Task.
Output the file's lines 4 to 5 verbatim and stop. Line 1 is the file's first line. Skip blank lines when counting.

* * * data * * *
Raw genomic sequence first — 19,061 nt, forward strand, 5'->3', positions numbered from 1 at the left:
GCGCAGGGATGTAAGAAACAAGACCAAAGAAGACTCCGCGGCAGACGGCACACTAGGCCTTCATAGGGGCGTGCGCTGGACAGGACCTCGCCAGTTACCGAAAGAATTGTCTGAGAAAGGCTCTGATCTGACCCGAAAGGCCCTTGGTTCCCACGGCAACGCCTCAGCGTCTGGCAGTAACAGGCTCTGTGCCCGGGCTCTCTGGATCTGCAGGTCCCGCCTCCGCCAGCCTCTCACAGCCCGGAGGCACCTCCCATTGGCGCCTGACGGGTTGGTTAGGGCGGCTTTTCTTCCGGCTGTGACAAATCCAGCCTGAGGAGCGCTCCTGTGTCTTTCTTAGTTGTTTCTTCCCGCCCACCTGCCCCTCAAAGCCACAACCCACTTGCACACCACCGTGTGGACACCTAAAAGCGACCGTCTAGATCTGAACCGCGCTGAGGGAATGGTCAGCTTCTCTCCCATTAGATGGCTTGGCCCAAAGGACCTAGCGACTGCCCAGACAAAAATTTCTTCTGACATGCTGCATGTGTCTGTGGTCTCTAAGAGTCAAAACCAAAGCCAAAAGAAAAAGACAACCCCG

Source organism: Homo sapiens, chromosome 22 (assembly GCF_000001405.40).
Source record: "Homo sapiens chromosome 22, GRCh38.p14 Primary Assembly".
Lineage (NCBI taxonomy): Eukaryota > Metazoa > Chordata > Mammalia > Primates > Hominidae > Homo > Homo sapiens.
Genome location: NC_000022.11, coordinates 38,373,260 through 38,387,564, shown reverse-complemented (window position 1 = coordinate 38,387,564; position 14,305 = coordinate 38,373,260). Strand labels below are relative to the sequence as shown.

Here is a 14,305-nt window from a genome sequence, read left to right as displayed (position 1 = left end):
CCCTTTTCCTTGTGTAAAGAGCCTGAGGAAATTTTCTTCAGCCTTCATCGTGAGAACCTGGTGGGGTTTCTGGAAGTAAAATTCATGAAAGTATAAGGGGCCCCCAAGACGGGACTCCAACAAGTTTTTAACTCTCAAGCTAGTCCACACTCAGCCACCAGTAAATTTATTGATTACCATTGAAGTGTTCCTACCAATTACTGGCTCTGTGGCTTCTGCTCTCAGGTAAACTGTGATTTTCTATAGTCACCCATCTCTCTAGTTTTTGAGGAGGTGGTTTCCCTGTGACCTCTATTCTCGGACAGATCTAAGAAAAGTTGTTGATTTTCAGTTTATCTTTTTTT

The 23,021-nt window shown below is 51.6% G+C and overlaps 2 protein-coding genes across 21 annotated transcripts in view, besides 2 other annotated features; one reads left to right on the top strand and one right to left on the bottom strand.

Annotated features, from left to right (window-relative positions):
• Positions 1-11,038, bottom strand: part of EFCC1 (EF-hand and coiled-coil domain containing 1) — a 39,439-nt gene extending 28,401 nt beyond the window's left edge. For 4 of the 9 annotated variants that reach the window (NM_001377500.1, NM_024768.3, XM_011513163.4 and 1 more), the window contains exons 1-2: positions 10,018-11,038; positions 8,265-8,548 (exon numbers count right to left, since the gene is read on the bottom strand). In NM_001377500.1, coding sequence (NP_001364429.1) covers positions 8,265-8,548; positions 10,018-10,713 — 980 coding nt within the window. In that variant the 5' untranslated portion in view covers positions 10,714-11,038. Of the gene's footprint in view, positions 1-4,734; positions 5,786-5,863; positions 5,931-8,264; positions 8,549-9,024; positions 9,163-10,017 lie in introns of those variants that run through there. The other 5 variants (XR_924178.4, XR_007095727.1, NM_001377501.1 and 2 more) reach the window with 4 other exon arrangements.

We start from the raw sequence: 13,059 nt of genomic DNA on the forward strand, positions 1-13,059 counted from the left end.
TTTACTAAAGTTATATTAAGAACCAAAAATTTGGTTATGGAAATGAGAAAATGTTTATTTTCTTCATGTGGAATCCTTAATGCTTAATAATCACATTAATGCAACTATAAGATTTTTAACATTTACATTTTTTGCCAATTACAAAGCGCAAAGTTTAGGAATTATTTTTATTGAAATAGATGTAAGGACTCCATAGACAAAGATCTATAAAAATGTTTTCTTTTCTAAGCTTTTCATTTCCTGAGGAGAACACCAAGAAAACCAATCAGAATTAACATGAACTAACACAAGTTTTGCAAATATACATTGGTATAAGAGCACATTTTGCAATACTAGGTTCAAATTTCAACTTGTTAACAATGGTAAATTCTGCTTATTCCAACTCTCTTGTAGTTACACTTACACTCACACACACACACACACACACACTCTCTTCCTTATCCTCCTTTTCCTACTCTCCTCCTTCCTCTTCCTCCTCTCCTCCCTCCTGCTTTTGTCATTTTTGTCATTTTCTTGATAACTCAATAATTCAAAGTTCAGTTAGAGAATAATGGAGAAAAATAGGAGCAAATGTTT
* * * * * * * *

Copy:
Source record: "Homo sapiens chromosome 22, GRCh38.p14 Primary Assembly".
Lineage (NCBI taxonomy): Eukaryota > Metazoa > Chordata > Mammalia > Primates > Hominidae > Homo > Homo sapiens.